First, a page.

An 18-year-old associate at a venture capital firm almost sounds like something out of a satire, but over at Binary Capital, it’s reality.
So what wisdom does someone as precocious as Tiffany Zhong have to impart to aspiring entrepreneurs?
In a profile published Monday in the Wall Street Journal, Zhong, analyst, said her investment philosophy is to look for a natural network effect. She describes it this way: “The platform is so useful that you literally force your friends to download it--like Snapchat.”
Put another way, the network effect is when a product becomes more useful as more people use it, which can create a sort of virtuous feedback loop of an ever-growing pool of users attracted by the increasing utility. Add in a dash of potential virality, and you’ve got something that might interest Zhong.
Here are three examples of companies that have used the network effect to their advantage.
The social network is a pretty obvious example of network effects at work. Initially offered to students at select universities, Facebook had a firmly interconnected user base from which to pull as it grew in its early years. The more students joined, the more useful the network was to students, and the more who had profiles, the more people there were to tell potential new users to get profiles.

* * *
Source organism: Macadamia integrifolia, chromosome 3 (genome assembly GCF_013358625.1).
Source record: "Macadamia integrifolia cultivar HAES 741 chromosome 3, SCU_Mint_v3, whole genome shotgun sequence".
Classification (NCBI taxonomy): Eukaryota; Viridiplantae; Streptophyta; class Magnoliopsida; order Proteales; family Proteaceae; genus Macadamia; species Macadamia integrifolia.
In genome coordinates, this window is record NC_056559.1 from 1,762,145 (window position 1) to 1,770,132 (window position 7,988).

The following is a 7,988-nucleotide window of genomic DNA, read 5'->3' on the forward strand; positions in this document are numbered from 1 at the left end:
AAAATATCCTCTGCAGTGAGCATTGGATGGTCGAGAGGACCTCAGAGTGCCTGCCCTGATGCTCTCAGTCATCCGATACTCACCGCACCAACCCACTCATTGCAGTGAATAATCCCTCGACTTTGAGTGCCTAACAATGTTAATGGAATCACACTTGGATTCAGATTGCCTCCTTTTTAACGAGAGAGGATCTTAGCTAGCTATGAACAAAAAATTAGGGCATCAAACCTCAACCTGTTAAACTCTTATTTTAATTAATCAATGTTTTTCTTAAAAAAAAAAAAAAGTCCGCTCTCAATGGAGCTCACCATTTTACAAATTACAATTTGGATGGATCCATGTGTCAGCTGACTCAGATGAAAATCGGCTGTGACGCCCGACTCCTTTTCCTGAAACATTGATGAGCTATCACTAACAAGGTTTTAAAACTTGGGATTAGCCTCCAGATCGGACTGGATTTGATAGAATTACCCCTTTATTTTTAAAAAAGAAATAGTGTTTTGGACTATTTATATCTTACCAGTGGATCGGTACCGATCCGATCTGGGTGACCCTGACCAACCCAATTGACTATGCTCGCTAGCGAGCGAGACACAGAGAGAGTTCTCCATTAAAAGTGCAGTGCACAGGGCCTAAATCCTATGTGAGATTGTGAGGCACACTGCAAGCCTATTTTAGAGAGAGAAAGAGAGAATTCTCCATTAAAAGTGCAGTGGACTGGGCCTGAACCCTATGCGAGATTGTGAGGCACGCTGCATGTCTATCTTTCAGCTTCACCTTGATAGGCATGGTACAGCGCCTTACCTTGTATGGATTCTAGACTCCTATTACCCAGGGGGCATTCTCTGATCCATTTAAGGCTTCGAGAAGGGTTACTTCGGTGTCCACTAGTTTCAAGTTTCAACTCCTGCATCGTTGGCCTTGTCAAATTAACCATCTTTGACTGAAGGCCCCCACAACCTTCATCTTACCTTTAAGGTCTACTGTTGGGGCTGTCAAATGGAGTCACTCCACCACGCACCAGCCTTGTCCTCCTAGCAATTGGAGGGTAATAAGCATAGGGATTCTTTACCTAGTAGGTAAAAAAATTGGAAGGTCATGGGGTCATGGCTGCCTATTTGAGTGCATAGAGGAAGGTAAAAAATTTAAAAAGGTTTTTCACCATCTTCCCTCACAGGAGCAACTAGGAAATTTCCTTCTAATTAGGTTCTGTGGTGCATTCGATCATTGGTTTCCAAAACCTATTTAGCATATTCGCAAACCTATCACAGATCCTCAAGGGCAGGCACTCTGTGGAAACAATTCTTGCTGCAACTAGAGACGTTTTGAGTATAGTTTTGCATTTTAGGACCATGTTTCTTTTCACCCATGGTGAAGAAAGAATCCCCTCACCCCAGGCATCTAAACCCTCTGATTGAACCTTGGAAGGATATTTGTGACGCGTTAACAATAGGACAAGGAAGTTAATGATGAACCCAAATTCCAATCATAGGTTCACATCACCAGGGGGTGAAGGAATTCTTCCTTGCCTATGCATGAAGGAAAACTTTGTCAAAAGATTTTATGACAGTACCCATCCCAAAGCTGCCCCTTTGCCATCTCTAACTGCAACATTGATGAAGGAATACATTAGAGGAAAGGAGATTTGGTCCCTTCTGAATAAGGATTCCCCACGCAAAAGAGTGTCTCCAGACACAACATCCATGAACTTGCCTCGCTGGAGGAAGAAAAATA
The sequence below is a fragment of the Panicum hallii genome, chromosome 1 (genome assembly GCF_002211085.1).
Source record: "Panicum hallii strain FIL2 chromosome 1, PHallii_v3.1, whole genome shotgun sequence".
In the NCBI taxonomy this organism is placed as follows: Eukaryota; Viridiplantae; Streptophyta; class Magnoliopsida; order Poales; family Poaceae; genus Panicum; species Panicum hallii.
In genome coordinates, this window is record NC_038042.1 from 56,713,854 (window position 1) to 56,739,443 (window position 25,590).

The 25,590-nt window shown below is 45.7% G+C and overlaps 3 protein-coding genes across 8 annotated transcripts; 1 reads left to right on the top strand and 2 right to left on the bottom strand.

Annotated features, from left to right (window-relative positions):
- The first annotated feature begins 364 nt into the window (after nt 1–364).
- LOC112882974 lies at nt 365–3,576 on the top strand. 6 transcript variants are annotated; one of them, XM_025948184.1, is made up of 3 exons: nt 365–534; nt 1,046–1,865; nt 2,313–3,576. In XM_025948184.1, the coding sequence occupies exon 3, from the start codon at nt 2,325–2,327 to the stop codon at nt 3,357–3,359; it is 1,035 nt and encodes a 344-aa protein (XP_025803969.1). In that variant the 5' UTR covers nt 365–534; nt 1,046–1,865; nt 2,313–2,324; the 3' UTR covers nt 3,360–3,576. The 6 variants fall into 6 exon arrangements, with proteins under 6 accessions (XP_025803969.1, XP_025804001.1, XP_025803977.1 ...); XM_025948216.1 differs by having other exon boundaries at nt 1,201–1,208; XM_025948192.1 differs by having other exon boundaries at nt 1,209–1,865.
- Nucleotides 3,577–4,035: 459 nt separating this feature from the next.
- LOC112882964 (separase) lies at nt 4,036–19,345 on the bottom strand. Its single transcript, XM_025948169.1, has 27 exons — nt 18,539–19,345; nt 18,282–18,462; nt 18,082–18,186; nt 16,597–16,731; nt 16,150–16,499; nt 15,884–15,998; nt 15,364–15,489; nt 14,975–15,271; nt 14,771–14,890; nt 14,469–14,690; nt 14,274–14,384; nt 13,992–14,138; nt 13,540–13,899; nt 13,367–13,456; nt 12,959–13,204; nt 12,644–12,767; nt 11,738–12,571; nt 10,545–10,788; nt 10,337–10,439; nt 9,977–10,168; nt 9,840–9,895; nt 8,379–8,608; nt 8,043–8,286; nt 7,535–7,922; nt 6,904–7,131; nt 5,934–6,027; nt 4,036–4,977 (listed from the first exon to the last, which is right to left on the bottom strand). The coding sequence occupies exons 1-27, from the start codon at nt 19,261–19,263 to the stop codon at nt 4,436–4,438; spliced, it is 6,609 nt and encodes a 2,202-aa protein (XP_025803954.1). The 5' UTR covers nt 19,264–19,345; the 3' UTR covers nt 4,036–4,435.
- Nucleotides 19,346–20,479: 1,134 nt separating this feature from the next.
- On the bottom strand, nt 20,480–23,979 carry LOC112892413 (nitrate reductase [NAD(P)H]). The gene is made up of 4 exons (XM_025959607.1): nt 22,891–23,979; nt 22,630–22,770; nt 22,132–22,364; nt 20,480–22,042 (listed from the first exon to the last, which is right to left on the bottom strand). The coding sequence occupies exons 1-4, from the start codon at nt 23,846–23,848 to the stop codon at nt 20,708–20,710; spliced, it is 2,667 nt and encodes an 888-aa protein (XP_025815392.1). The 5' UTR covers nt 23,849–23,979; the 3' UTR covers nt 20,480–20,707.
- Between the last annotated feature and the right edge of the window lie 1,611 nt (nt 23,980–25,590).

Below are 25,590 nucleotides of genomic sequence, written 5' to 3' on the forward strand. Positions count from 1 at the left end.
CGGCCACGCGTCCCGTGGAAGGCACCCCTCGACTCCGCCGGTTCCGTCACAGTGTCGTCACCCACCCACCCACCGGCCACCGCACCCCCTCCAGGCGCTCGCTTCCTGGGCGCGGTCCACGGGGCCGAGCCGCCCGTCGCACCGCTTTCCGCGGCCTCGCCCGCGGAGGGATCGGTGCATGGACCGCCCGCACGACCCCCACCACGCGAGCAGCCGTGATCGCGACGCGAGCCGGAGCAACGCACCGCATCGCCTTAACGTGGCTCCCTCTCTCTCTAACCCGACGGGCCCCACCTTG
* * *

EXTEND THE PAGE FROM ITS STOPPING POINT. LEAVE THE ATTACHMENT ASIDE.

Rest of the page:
More riders mean more reason for Uber drivers to turn on their driver apps and pick people up. More active drivers mean quicker rides for riders. The network effect works for Uber in a similar feedback-loop kind of way as it does for Facebook, except that if you stop using Uber you don’t all of a sudden lose a potentially large stash of photos and contacts as you would with the social network.
The New York-based startup launched last year offers a job networking platform exclusively for college students and recent college graduates. In part by focusing on a group of job seekers (students) that already have a system of relatively tight nit networks (college campuses), the site has been able to net tens of thousands of users. That network in turn attracts a number of companies seeking interns, part-time employees and entry-level workers.